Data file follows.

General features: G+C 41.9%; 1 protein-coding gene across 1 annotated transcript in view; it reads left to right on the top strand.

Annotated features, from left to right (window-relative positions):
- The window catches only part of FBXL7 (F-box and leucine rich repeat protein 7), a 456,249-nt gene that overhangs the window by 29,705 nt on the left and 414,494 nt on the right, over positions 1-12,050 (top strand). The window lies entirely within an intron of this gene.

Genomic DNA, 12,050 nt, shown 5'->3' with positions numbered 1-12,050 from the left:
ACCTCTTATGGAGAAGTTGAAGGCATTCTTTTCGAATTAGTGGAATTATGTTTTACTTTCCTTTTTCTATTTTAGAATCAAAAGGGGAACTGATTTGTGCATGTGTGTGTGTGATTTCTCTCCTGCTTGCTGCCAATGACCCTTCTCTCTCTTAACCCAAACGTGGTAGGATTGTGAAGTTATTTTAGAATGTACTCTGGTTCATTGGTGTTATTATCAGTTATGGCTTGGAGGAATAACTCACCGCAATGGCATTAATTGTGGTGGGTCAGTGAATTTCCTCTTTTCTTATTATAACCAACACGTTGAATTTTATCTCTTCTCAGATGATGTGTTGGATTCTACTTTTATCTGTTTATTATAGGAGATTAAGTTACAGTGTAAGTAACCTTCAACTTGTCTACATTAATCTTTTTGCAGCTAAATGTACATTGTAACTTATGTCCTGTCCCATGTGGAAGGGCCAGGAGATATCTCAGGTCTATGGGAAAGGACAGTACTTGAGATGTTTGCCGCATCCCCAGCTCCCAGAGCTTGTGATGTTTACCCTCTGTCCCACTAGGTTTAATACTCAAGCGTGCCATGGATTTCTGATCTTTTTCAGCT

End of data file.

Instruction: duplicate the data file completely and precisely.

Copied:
General features: G+C 41.9%; 1 protein-coding gene across 1 annotated transcript in view; it reads left to right on the top strand.

Annotated features, from left to right (window-relative positions):
- The window catches only part of FBXL7 (F-box and leucine rich repeat protein 7), a 456,249-nt gene that overhangs the window by 29,705 nt on the left and 414,494 nt on the right, over positions 1-12,050 (top strand). The window lies entirely within an intron of this gene.

Genomic DNA, 12,050 nt, shown 5'->3' with positions numbered 1-12,050 from the left:
ACCTCTTATGGAGAAGTTGAAGGCATTCTTTTCGAATTAGTGGAATTATGTTTTACTTTCCTTTTTCTATTTTAGAATCAAAAGGGGAACTGATTTGTGCATGTGTGTGTGTGATTTCTCTCCTGCTTGCTGCCAATGACCCTTCTCTCTCTTAACCCAAACGTGGTAGGATTGTGAAGTTATTTTAGAATGTACTCTGGTTCATTGGTGTTATTATCAGTTATGGCTTGGAGGAATAACTCACCGCAATGGCATTAATTGTGGTGGGTCAGTGAATTTCCTCTTTTCTTATTATAACCAACACGTTGAATTTTATCTCTTCTCAGATGATGTGTTGGATTCTACTTTTATCTGTTTATTATAGGAGATTAAGTTACAGTGTAAGTAACCTTCAACTTGTCTACATTAATCTTTTTGCAGCTAAATGTACATTGTAACTTATGTCCTGTCCCATGTGGAAGGGCCAGGAGATATCTCAGGTCTATGGGAAAGGACAGTACTTGAGATGTTTGCCGCATCCCCAGCTCCCAGAGCTTGTGATGTTTACCCTCTGTCCCACTAGGTTTAATACTCAAGCGTGCCATGGATTTCTGATCTTTTTCAGCT